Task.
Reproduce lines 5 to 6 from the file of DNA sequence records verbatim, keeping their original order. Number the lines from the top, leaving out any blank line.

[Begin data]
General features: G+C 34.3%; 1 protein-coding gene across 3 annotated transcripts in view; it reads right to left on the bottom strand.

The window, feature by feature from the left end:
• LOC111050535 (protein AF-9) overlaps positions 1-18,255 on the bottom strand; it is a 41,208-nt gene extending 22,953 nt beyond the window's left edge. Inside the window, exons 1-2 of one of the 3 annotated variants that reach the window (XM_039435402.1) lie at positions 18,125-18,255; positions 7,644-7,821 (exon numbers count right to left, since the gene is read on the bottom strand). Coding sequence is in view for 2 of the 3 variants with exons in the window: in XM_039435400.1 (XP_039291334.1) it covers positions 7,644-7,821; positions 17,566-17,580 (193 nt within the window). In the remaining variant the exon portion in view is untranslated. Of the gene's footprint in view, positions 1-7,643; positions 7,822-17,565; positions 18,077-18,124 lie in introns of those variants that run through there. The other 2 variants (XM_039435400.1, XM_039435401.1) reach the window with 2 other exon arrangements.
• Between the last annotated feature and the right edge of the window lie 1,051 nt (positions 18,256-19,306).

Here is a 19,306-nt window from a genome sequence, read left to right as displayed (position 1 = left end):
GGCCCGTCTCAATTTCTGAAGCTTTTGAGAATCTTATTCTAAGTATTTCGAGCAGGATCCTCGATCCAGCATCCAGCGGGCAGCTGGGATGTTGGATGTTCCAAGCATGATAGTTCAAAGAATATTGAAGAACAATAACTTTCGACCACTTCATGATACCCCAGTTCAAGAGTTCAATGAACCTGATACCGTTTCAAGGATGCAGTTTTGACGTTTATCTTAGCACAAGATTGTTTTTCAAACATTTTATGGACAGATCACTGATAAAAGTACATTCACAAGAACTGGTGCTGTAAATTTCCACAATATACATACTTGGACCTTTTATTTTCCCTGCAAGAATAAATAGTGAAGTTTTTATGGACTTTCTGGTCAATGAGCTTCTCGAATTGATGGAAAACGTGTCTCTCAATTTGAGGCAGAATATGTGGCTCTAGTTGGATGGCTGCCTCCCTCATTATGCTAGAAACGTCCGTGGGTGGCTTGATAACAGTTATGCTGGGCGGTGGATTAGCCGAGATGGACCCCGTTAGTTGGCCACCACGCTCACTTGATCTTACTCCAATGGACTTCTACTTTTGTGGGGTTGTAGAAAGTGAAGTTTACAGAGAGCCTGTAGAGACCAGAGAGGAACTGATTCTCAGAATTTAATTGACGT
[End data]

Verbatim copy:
Here is a 19,306-nt window from a genome sequence, read left to right as displayed (position 1 = left end):
GGCCCGTCTCAATTTCTGAAGCTTTTGAGAATCTTATTCTAAGTATTTCGAGCAGGATCCTCGATCCAGCATCCAGCGGGCAGCTGGGATGTTGGATGTTCCAAGCATGATAGTTCAAAGAATATTGAAGAACAATAACTTTCGACCACTTCATGATACCCCAGTTCAAGAGTTCAATGAACCTGATACCGTTTCAAGGATGCAGTTTTGACGTTTATCTTAGCACAAGATTGTTTTTCAAACATTTTATGGACAGATCACTGATAAAAGTACATTCACAAGAACTGGTGCTGTAAATTTCCACAATATACATACTTGGACCTTTTATTTTCCCTGCAAGAATAAATAGTGAAGTTTTTATGGACTTTCTGGTCAATGAGCTTCTCGAATTGATGGAAAACGTGTCTCTCAATTTGAGGCAGAATATGTGGCTCTAGTTGGATGGCTGCCTCCCTCATTATGCTAGAAACGTCCGTGGGTGGCTTGATAACAGTTATGCTGGGCGGTGGATTAGCCGAGATGGACCCCGTTAGTTGGCCACCACGCTCACTTGATCTTACTCCAATGGACTTCTACTTTTGTGGGGTTGTAGAAAGTGAAGTTTACAGAGAGCCTGTAGAGACCAGAGAGGAACTGATTCTCAGAATTTAATTGACGT